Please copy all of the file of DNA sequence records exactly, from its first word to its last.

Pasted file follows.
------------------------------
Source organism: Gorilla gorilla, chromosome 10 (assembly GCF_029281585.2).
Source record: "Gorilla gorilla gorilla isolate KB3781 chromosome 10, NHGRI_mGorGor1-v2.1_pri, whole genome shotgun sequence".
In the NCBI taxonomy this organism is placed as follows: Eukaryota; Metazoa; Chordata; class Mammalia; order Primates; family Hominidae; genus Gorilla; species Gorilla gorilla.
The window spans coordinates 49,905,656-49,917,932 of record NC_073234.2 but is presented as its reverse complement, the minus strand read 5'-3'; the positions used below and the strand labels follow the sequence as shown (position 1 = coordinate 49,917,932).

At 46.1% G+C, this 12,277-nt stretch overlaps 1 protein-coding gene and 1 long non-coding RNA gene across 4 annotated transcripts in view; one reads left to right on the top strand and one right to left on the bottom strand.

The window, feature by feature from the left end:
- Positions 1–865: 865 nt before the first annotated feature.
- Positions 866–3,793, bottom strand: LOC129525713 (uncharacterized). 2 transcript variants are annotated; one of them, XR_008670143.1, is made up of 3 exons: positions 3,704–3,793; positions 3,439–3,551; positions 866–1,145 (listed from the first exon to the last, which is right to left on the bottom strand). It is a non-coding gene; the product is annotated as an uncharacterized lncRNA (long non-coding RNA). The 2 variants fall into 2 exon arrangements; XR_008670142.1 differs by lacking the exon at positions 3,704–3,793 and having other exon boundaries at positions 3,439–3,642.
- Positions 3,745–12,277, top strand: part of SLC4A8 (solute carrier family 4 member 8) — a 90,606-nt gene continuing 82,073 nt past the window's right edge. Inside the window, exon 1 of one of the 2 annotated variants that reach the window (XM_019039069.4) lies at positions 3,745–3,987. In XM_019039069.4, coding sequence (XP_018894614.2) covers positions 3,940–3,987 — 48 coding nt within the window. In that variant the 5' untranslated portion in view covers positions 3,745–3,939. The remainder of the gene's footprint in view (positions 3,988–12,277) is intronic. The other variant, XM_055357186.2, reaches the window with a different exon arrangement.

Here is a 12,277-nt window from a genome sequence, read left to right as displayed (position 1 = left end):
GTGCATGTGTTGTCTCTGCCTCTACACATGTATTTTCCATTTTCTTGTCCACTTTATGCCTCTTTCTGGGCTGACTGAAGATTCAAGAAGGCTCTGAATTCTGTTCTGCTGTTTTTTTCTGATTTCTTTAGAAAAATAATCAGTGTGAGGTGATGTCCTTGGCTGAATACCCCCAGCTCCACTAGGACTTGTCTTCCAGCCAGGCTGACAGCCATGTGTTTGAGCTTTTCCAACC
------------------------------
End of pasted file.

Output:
Source organism: Gorilla gorilla, chromosome 10 (assembly GCF_029281585.2).
Source record: "Gorilla gorilla gorilla isolate KB3781 chromosome 10, NHGRI_mGorGor1-v2.1_pri, whole genome shotgun sequence".
In the NCBI taxonomy this organism is placed as follows: Eukaryota; Metazoa; Chordata; class Mammalia; order Primates; family Hominidae; genus Gorilla; species Gorilla gorilla.
The window spans coordinates 49,905,656-49,917,932 of record NC_073234.2 but is presented as its reverse complement, the minus strand read 5'-3'; the positions used below and the strand labels follow the sequence as shown (position 1 = coordinate 49,917,932).

At 46.1% G+C, this 12,277-nt stretch overlaps 1 protein-coding gene and 1 long non-coding RNA gene across 4 annotated transcripts in view; one reads left to right on the top strand and one right to left on the bottom strand.

The window, feature by feature from the left end:
- Positions 1–865: 865 nt before the first annotated feature.
- Positions 866–3,793, bottom strand: LOC129525713 (uncharacterized). 2 transcript variants are annotated; one of them, XR_008670143.1, is made up of 3 exons: positions 3,704–3,793; positions 3,439–3,551; positions 866–1,145 (listed from the first exon to the last, which is right to left on the bottom strand). It is a non-coding gene; the product is annotated as an uncharacterized lncRNA (long non-coding RNA). The 2 variants fall into 2 exon arrangements; XR_008670142.1 differs by lacking the exon at positions 3,704–3,793 and having other exon boundaries at positions 3,439–3,642.
- Positions 3,745–12,277, top strand: part of SLC4A8 (solute carrier family 4 member 8) — a 90,606-nt gene continuing 82,073 nt past the window's right edge. Inside the window, exon 1 of one of the 2 annotated variants that reach the window (XM_019039069.4) lies at positions 3,745–3,987. In XM_019039069.4, coding sequence (XP_018894614.2) covers positions 3,940–3,987 — 48 coding nt within the window. In that variant the 5' untranslated portion in view covers positions 3,745–3,939. The remainder of the gene's footprint in view (positions 3,988–12,277) is intronic. The other variant, XM_055357186.2, reaches the window with a different exon arrangement.

Here is a 12,277-nt window from a genome sequence, read left to right as displayed (position 1 = left end):
GTGCATGTGTTGTCTCTGCCTCTACACATGTATTTTCCATTTTCTTGTCCACTTTATGCCTCTTTCTGGGCTGACTGAAGATTCAAGAAGGCTCTGAATTCTGTTCTGCTGTTTTTTTCTGATTTCTTTAGAAAAATAATCAGTGTGAGGTGATGTCCTTGGCTGAATACCCCCAGCTCCACTAGGACTTGTCTTCCAGCCAGGCTGACAGCCATGTGTTTGAGCTTTTCCAACC